Make 30 tacos or hire 30 people? My husband was faced with this strange decision a number of years ago. He had successfully completed the training program for managers of a fast food restaurant and was quickly assigned a troubled restaurant. But, before introducing himself as manager to the staff, he ordered lunch from the drive thru. An hour and a half later (!), he was finally driving away with his food AND the unfortunate knowledge that he, as the new manager, had a lot of work to do! Once inside and introduced, he was invited by a shift manager to “get behind the counter and start making tacos”. The store had only 6 of the recommended 36 members on staff. His choice was clear and basic, or was it?
Often, when faced with the ‘urgent’ we forget about the future. It is easier to mitigate effects of an emergency rather than invest resources required to avoid an emergency. For a high-level leader, executing a basic plan that addresses the core issue trumps the distraction of the ‘here and now’. In business, we see the results of not adhering to this advice. Have you worked for a manager focused entirely on solo tasks –always too busy putting out fires alone rather than gathering a team to prevent them?
Stephen Covey, author of The 7 Habits of Highly Effective People, dubbed activities like crises, pressing problems, and deadline-drive projects: Quadrant I. Quadrant II activities include prevention, relationship building, recognizing new opportunities, and planning. Quadrant I activities are defined as Urgent and Important. Quadrant II activities are also very Important, but Not Urgent and too often de-prioritized by overwhelmed leaders. Effective leaders staff both Quadrant I and II appropriately knowing what is critical for today’s success AND critical for tomorrow’s success.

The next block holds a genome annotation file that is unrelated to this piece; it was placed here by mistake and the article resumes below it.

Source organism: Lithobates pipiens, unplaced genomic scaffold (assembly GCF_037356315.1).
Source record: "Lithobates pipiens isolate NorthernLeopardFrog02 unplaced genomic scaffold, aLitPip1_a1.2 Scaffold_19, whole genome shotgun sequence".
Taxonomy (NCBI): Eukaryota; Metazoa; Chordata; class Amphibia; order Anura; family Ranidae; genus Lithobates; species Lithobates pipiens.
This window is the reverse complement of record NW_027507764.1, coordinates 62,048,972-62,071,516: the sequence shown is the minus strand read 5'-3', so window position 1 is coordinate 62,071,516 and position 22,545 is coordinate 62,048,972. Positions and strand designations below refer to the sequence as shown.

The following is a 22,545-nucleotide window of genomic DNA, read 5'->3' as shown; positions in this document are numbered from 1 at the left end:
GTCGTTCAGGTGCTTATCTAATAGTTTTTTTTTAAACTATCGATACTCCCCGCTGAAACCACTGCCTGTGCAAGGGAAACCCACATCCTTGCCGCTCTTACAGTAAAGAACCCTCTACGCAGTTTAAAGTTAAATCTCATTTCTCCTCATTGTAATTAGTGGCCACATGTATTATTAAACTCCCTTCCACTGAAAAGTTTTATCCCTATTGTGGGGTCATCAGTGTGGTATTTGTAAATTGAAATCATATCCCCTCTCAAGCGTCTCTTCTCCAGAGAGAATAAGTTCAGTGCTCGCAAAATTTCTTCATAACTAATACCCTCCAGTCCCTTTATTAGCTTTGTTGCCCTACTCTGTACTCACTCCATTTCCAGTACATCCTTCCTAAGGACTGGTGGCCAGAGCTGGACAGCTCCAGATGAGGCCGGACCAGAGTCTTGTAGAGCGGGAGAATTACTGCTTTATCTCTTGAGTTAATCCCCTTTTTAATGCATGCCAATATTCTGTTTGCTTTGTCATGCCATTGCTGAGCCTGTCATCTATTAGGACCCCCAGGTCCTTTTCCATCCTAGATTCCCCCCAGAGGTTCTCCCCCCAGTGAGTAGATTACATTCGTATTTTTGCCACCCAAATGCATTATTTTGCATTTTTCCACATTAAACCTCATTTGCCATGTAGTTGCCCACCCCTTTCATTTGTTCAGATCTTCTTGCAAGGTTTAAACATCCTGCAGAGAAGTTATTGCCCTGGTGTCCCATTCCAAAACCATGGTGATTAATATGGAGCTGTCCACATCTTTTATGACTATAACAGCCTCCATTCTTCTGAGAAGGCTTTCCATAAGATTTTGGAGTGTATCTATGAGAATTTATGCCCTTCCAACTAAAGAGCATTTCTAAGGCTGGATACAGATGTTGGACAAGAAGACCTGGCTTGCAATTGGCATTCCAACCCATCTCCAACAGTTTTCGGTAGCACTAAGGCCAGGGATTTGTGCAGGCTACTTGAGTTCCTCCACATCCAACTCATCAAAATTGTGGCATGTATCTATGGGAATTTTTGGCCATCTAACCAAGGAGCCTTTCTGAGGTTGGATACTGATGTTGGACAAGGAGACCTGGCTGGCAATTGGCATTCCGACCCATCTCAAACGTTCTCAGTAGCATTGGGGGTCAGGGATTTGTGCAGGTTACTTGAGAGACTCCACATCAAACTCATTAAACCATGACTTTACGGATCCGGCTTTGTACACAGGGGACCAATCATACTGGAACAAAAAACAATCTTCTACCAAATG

My husband took unprecedented action those many years ago and did NOT roll up his sleeves to make tacos. With a line of hungry customers snaking out the door and waits exceeding an hour in the drive thru, he chose to hire and train 30 new employees. He identified and implemented other efficiencies as well –he left the taco making to the experts while he used his own unique skills and authority to prepare a full team for peak capacity. Initially, his actions may have been perceived as disrespectful to the half dozen people working furiously to meet customer’s requests. But, within a month of focus on the ‘not urgent’, the restaurant’s ‘customer wait time’ dropped below 1½ minutes –even during the lunch rush!
Remember, even Christ took time away from the hustle and bustle of his ministry for relationship building and rest: “…because so many people were coming and going that they did not even have a chance to eat, [Jesus] said to them, ‘Come with me by yourselves to a quiet place and get some rest.’ “ (Mark 6:31)
|ABOUT THE AUTHOR: Michelle Sugerman, an Executive Business Consultant with Leading Synergies, helps high-performing executives refine strategy, inspire teams, and delight clients (specializing in information technology, project management, consulting, and franchise management). She also leads Synergy Groups, weekly 55-minute case study conference calls for REALLY BUSY Christians in leadership. Michelle lives in Colorado where she hikes fourteeners and enjoys gourmet meals with her loving husband of 20 years.|